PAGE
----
We begin with the 1910 story “The Case of Helen Bond.”  A man has died of a heart attack, but the fact that his safe was burgled the same night casts a suspicion of foul play.  Mr. Kennedy uses a primitive type of lie detector (and his brain) to crack the case.   The professor owes a great deal to Sherlock Holmes, but is considerably less eccentric.  In the Holmes tradition, the reader is not given all the clues, but must wait for Mr. Kennedy to sum up the case and how the science plays in.

That story was published in Cosmopolitan, but Kennedy stories appeared in many places, including Boys’ Life (which introduced a young nephew for him) and Country Gentleman.  By the 1930s, Mr. Reeve’s stories mostly appeared in the detective pulps, and took on a more “gangbusters” feel.  He was also beginning to reuse plot beats from earlier, out of print stories.

The science in some of the stories is a bit dated, particularly the case that’s solved by Freudian dream analysis.   As well, period ethnic prejudice pops up from time to time.  Mr. Reeve appears to have been progressive in his views of women for 1910, but some bits look odd from a modern perspective.

Mr. Reeve wrote several stories with female protagonists as detectives, including medical Dr. Mary Mannix and “secret agent” Clare Kendall.  One of the latter’s stories closes out the volume, “The Royal Racket” (1935).  Clare helps identify two corpses, and is then asked to advise a young couple that suspects some of their new social crowd might be less than honest.   The two cases are of course connected.

The Boys’ Life story “The Polar Flight of the ZR-10” (1924) is notable for not being so much a mystery as a speculative fiction story.  The title dirigible is being used to test a transpolar flight route between America and Europe, and finds a long-lost colony of Vikings.  The mystery subplot arises from a “beat the Reds” race that feels more 1950s than 1920s.

Overall, the stories are good, if mostly dated, and demonstrate Mr. Reeve’s ability to write to a specific magazine’s intended audience.  Most of the earlier stories were heavily edited for book publication to make them pseudo-novels, and the later ones have never been reprinted before, which makes this a good collector’s item for detective story fans.

 

Book Review: Pearlhanger

Book Review: Pearlhanger by Jonathan Gash

Lovejoy is a “divvy” (presumably from “diviner”), a person who can just feel if an antique is genuine by standing near it.  This is a great help in his career as an antiques dealer.  But just because he’s got a gift of his own doesn’t mean he believes in anything else supernatural.  So he’s a bit put out when he’s asked to attend a seance with Donna Vernon, who’s looking for her lost husband.  Missing person cases aren’t normally in his baliwick either.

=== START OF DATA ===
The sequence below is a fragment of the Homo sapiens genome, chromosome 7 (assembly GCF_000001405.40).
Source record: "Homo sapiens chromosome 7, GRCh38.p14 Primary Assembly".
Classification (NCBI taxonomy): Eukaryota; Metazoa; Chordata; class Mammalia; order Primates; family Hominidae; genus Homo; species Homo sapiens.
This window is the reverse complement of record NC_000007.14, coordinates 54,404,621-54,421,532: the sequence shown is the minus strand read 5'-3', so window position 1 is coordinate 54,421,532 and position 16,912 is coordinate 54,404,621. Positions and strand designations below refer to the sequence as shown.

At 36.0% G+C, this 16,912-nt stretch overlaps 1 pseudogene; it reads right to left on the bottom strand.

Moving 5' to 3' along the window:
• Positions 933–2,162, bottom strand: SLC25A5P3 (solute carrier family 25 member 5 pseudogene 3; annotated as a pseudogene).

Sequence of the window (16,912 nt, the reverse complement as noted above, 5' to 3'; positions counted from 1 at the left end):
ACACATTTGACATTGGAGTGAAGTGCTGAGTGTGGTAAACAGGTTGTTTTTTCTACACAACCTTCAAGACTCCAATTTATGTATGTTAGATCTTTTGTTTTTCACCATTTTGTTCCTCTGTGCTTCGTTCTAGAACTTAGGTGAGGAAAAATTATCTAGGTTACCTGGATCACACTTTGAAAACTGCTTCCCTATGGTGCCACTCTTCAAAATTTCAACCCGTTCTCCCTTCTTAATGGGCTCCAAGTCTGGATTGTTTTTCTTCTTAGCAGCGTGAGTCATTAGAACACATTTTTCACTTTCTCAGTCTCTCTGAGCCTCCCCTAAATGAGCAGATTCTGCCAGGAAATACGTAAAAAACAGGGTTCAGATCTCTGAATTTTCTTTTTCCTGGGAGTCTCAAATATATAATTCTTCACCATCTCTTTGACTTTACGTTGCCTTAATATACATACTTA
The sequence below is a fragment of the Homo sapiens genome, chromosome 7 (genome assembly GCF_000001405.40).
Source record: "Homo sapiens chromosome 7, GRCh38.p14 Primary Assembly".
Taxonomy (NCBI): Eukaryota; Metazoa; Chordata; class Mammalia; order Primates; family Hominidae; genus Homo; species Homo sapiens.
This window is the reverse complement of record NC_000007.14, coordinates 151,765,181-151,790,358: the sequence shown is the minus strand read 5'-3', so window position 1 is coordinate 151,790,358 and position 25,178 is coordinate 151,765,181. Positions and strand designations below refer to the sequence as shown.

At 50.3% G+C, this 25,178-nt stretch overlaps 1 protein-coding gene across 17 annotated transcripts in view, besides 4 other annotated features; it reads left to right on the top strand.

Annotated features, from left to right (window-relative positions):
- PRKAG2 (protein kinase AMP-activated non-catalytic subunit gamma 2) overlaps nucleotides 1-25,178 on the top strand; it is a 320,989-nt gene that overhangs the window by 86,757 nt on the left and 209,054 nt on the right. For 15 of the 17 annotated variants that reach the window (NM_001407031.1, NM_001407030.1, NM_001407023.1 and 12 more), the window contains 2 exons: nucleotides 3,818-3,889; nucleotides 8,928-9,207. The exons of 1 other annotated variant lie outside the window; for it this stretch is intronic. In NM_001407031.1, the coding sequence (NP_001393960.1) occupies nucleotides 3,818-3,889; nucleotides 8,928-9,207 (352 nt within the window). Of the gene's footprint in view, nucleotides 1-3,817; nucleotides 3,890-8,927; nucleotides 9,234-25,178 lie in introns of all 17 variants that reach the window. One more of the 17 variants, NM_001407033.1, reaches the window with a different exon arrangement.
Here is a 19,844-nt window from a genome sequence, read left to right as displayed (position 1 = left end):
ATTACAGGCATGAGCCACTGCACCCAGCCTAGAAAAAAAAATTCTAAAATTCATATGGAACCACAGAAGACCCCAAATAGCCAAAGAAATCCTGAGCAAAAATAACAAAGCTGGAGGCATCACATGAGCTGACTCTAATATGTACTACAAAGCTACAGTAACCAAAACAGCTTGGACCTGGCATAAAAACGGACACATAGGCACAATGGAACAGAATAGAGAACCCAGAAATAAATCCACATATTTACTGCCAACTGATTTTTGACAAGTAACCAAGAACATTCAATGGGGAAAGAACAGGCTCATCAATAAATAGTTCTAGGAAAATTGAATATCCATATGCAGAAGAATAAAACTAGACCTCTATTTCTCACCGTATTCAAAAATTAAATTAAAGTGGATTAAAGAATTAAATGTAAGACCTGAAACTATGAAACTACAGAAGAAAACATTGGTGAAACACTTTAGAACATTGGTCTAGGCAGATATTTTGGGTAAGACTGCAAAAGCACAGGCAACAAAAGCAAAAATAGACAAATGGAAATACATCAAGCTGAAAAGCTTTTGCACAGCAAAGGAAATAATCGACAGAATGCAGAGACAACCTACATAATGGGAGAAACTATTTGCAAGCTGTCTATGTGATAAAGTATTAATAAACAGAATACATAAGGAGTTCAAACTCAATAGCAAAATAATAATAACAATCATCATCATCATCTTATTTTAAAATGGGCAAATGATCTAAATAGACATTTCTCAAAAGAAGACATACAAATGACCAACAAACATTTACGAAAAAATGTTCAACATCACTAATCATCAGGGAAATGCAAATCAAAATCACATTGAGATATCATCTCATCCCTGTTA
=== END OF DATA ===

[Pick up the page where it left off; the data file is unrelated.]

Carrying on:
Pearlhanger

However, this particular missing person is an antiques dealer himself, who vanished while on a cross-country buying sweep.  So Lovejoy finds that he’s been roped into the hunt.  Things quickly get suspicious, as Mr. Vernon doesn’t seem to be very good at antique hunting, and the actual end of the voyage appears to be a fabulous pearl pendant known as “the Siren”.  And then the medium gets murdered after saying she has another message from beyond….

This is the ninth Lovejoy book; I have not read any of the earlier ones, nor have I seen the television adaptaion.   He’s described in the back cover blurb as a “rake”; he’s promiscuous, sexist, self-centered, loves pulling nasty tricks on people and is often in trouble with the law.  On the other hand, he sometimes does quite nice things for people as long as it will also make him a profit of some sort.  That, and the fact that his narration makes it clear he’s easily led around by his appetites, makes him bearable.

A typical moment of his irritating side is when his apprentice Eric for once actually checks to see if an object is genuine, and refuses to buy it.  Lovejoy berates him, because this particular fake was extremely valuable in itself, neglecting to consider he hadn’t told the lad this important detail.

Most of the mystery part of the story is solved about halfway through when the murderer actually confesses to Lovejoy–but our protagonist has no proof, and must come up with a clever scheme involving antiques to see that some form of justice is served.

I am told that the television series smoothed out Lovejoy’s sharper edges quite a bit (for example, giving him a steady love interest as opposed to chasing any likely tail in the neighborhood.)  This is not a book for those who prefer the hero be more morally upright than not.  The ending drives home his moral ambiguity.

But if you liked the TV show, or have a fondness for sleazy mystery protagonists, this is an amusing read.